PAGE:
Friday, September 1, 2006
previous entry | main | next entry | TrackBack (0)
Thinking about The J Curve
I have a review of Ian Bremmer's The J Curve in today's Wall Street Journal (alas, subscriber only):
Ian Bremmer has a big idea, and the title of his book literally spells it out. He argues in “The J Curve” that the relationship between “stability” and “political and economic openness to the outside world” resembles nothing so much as the letter “J.”You'll have to read the review to see why I was not convinced. Or, click here to view an excerpt from the book and draw your own conclusions.
Full disclosure: Ian was a few years ahead of me in the Stanford Ph.D. program in political science -- and he was nice enough to put me on The J Curve's blogroll.posted by Dan on 09.01.06 at 09:17 AM
The idea has been around for awhile and has even been treated with some real rigor. See the last item on this list, dealing with transitions to and from democracy:
You're in a healthy minority, along with me, in being unimpressed.posted by: Jim Harris on 09.01.06 at 09:17 AM [permalink]
For those of us who are not WSJ subscribers, it would be helpful if you could briefly mention your core objection. The excerpts did not answer the questions I might have about his model and its usefulness.posted by: David Billington on 09.01.06 at 09:17 AM [permalink]
Jim is right... I remember old permutations of the idea in the 60s and 70s that talked of an N curve... Whereas instead of openness the variable was economic development... Seymour Martin Lipset comes to mind.posted by: Nick Kaufman on 09.01.06 at 09:17 AM [permalink]
What this is is an example of re-packaging of old ideas. I sure hope somewhere along the way Bremmer acknowledges his debt to James Davies, who came up with what was known as "Davies J curve" back when I was an undergrad in the '80s. "Big idea" my arse.
The difference is that Bremmer manages to make the J look like a J, whereas Davies' J looked more like it was lost in space (see http://www.fragilecologies.com/jun27_03.html for a look-see of his graph).
But the underlying idea seems to be the same, and by the way, What's not to like? It did a great job of explaining (back in the early '80s when we never knew if so much of Central America, and parts of Africa and eastern Europe would go capitalist or commie -- or constantly swung from one to the other) the danger of rapidly rising expectations in what were then called Third World countries and the risk of revolution. I don't remember the details but do remember that Davies J curve answered a whole bunch of questions.
See Davies, James C. 1962. "Towards a Theory of Revolution".posted by: St. James the Lesser on 09.01.06 at 09:17 AM [permalink]
Nonsense. What transition in Nigeria? It is a failed state ab ovo.posted by: jaimito on 09.01.06 at 09:17 AM [permalink]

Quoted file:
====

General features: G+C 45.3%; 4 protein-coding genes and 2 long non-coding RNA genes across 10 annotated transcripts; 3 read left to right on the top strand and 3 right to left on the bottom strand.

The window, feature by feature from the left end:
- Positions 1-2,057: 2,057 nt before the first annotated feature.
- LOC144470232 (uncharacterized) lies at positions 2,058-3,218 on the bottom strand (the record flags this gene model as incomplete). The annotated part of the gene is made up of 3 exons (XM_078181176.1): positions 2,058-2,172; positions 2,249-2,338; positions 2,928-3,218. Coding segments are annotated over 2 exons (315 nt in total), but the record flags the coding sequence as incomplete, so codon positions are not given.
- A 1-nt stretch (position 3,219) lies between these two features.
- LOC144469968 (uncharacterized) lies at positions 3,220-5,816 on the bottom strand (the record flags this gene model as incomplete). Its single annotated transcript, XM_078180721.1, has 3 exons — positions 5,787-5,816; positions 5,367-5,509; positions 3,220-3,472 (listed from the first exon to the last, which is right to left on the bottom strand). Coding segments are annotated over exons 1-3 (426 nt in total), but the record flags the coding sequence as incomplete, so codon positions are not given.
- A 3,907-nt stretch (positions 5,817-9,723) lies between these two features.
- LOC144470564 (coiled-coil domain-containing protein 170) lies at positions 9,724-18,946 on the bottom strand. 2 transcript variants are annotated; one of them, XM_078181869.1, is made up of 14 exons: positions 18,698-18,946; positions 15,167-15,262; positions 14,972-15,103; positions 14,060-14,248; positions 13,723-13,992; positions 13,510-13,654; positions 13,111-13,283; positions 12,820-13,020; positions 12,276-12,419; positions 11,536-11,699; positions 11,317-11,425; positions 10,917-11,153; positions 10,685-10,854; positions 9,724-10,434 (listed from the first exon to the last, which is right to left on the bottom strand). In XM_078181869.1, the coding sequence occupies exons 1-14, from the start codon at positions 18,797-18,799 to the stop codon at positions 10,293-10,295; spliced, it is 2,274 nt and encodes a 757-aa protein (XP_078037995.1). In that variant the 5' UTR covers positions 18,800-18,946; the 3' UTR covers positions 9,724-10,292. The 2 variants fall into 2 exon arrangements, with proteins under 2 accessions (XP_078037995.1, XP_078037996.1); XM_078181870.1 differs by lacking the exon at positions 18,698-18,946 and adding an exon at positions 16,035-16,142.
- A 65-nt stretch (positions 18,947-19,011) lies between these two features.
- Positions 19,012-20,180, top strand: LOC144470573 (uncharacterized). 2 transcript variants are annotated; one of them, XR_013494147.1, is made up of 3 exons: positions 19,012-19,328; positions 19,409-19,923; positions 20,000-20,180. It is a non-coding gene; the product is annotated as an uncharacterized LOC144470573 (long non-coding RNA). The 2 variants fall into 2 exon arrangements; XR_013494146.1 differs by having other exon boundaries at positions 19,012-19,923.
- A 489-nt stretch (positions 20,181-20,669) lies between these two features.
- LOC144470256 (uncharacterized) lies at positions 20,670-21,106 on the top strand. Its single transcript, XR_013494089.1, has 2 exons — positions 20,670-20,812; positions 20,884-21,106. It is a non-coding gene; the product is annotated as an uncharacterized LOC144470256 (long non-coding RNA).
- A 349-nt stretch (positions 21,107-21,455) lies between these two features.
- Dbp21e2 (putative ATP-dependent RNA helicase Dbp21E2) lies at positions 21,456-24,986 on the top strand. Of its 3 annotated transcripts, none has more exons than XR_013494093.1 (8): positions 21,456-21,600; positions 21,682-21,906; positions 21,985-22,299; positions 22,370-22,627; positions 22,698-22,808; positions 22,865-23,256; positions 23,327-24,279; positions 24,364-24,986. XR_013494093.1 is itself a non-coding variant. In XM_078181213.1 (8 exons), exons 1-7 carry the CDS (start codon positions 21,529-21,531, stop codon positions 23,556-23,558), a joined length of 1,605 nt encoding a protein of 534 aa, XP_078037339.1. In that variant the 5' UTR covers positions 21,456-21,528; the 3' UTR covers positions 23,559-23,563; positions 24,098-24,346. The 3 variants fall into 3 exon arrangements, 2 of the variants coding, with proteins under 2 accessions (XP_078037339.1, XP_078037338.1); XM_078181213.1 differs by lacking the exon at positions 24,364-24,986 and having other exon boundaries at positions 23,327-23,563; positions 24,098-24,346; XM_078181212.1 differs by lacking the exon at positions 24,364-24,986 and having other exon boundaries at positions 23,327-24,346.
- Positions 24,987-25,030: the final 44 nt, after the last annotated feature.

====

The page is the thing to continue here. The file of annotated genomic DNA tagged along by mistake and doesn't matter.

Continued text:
What transition in Nigeria? It is a failed state ab ovo.posted by: jaimito on 09.01.06 at 09:17 AM [permalink]
I don't want to sound pompous, but hasn't everyone known that transitions to democracy are often destabilizing and taken advantage upon by ethnic demagouges (ie Yugoslavia). I feel this has been kinda common knowledge in fopo circles for a while now. I guess we can thank Malcolm Gladwell for this. You can't have a big idea until it has a cool graph to describe it! If only transitions to democracy and international grand strategy could be described by New York legalzing abortion or perhaps by a journalist traveling and watching soccer for a year...posted by: Matt on 09.01.06 at 09:17 AM [permalink]
This insightful theory has, of course, actually been observed in fancy computer simulations.
I think they called it civ.ivposted by: pascal's bookie on 09.01.06 at 09:17 AM [permalink]
I think Daniel has neatly eliminated some of the nuance of Bremmer's book in forming his review. I've had a chance now to take a look at the book, and it's clear that he has ignored the fact that Bremmer allows that the whole curve itself can move upward or downward in terms of stability. So, a country that moves from closed to open after, say, discovering huge oil reserves, would experience less absolute instability than the same country in an alternate universe that lacked the black gold. Then, the change in stability is a relative one for any nation, regardless of its stability in absolute terms.
I think Drezner has it wrong in suggesting that stability could in fact be the independent variable. Openness, as Bremmer _does_ define it includes openness within a nation's own borders. Despite its industrial-strength Cisco routers that keep objectionable content from the larger world off of the Chinese internet, the Chinese government has relatively little control over (anonymous) internal communication.
I was a little suprised to see this negative a review on a book that has been praised by Francis Fukuyama among others. Could this be some form of sour grapes as Bremmer has parlayed his Stanford Ph.D. into a lucrative political consultancy while Drezner toils in relative obscurity (not a knock on Drezner necessarily--his credentials are admirable, but he's probably not pulling down big dollars). Yeah, the concepts may be a little dumbed down for a general audience, but calling the takeaways "banal" smacks of that old green-eyed monster.posted by: Rob on 09.01.06 at 09:17 AM [permalink]
Post a Comment: